The film is expected to do even worse in China than 'Crazy Rich Asians' did

SCMP reports that Awkwafina‘s Golden Globe winner The Farewell is expected to flop in China.

Earlier this week, the Crazy Rich Asians star made history by becoming the first Asian American actress to win a Golden Globe in the Best Motion Picture, Musical or Comedy category.

Despite its success in the west and the film being set in China, Lulu Wang‘s drama has failed to generate similar interest among Chinese cinema-goers.

Most recently, a tearjerking promo for the film was released in China, featuring grandparents and grandchildren sharing their secrets.

The film centres on Chinese American woman, Billi (Awkafina), who returns to China to visit her grandmother who is suffering from cancer. Billi clashes with her family who decide to keep her grandmother in the dark about her illness.

Even Wang’s own grandmother only recently learned of her own cancer due to the film being released in China.

As of Wednesday, advance ticket sales for The Farewell amounted to only 51,000 yuan. Presale tickets have been available since 14 November.

Advance ticket sales are a standard industry measure of gauging the audience’s interest in the film. Frozen II had advance ticket sales of 25 million yuan before taking in 75 million yuan on its opening day in China.

Based on The Farewell‘s failure to generate a large number of presales, critics are expecting the film to flop in China.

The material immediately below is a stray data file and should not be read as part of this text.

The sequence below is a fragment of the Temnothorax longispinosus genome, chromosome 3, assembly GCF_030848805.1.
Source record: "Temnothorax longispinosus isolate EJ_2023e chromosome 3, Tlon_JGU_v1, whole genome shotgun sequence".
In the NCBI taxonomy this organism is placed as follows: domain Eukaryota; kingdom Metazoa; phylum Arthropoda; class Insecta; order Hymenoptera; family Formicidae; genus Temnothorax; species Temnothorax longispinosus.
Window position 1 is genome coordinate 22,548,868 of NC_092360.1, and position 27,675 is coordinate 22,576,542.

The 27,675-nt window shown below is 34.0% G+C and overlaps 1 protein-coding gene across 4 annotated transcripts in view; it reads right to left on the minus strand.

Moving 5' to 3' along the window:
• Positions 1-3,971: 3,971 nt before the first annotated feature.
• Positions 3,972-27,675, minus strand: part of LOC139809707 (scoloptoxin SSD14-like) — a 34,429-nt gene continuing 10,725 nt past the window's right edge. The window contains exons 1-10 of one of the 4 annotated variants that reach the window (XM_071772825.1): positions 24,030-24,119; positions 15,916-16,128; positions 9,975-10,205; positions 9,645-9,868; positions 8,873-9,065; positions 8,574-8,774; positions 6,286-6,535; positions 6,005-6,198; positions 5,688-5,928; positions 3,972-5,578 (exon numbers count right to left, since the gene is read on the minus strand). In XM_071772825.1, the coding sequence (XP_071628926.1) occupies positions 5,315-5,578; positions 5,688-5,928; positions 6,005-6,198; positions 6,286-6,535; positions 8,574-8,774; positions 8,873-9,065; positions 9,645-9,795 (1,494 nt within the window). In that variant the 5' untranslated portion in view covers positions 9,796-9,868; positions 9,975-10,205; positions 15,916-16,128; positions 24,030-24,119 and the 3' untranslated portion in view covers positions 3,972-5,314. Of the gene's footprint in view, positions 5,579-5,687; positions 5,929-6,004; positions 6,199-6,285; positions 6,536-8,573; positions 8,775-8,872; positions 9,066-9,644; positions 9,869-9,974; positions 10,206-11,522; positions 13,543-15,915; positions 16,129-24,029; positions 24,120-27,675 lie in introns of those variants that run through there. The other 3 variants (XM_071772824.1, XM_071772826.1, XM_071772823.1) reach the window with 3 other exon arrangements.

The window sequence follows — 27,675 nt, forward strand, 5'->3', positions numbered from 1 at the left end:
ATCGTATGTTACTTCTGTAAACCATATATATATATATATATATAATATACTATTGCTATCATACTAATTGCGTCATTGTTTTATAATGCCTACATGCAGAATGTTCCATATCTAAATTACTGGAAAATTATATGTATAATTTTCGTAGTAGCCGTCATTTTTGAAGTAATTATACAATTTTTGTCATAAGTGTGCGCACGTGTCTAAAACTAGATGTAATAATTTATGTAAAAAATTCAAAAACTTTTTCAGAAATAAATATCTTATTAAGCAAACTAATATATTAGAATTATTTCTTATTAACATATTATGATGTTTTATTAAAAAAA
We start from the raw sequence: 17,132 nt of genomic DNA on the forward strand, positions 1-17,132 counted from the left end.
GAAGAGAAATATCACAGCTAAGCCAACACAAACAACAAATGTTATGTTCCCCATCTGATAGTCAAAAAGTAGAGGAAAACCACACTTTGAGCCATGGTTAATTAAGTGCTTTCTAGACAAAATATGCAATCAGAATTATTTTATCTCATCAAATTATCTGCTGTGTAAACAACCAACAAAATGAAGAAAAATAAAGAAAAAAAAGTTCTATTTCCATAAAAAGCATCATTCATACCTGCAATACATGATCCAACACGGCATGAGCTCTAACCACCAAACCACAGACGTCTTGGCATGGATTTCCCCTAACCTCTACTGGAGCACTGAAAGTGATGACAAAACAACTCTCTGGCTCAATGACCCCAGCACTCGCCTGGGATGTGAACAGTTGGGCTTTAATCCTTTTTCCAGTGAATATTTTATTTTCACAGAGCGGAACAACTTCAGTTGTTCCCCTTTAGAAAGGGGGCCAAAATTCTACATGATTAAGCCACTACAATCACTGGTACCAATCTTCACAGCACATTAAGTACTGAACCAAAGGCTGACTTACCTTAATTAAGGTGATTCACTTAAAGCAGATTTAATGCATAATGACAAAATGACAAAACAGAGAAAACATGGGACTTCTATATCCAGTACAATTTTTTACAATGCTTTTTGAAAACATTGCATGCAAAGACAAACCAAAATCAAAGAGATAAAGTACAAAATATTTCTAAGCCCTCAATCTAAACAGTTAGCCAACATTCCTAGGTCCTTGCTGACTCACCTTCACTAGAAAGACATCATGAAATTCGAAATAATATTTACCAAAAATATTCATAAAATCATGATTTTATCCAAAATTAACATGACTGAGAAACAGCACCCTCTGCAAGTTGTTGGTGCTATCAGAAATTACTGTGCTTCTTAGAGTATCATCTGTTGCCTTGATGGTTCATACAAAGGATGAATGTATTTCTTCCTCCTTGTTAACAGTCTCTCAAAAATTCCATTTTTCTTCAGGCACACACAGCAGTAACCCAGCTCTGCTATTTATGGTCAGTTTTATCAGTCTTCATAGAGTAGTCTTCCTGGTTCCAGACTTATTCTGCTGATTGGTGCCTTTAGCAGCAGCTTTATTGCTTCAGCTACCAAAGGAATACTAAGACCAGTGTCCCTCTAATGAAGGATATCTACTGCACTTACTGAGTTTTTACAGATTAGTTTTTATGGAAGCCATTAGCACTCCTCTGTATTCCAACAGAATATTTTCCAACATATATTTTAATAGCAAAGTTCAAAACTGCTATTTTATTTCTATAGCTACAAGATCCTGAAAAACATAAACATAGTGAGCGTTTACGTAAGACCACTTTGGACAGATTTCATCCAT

The film is expected to do even worse in China than Crazy Rich Asians did, which grossed US$236 million worldwide and only 6 million yuan on its Chinese opening weekend.

“Compared to Crazy Rich Asians, The Farewell’s brand awareness is much lower. Few cinemas will screen it,” Chinese tech media site 36kr’s report said. Only 1.3% of the of screening slots in Chinese cinemas will show The Farewell on opening day.

Director Wang told SCMP that she did not make the film specifically for an American or Chinese audience.

“I made it for myself, my family and the people who are like me, who have one foot in America and [another] in China,” she said. “The key is not to make movies to appeal to a particular market, but to make something from the heart that makes you laugh, cry and feel human.”

“I don’t know [how the film will perform in China] as I don’t know the marketplace [there] very well. But it played very well at the Shanghai Film Festival [in June]. When I travelled with the movie around the world, a lot of Chinese people came up to me, and they’re in tears as they really like the film. I hope that it does well in China.”

In related news, Wang revealed that her grandmother only recently found out about her own cancer due to The Farewell being released in China.

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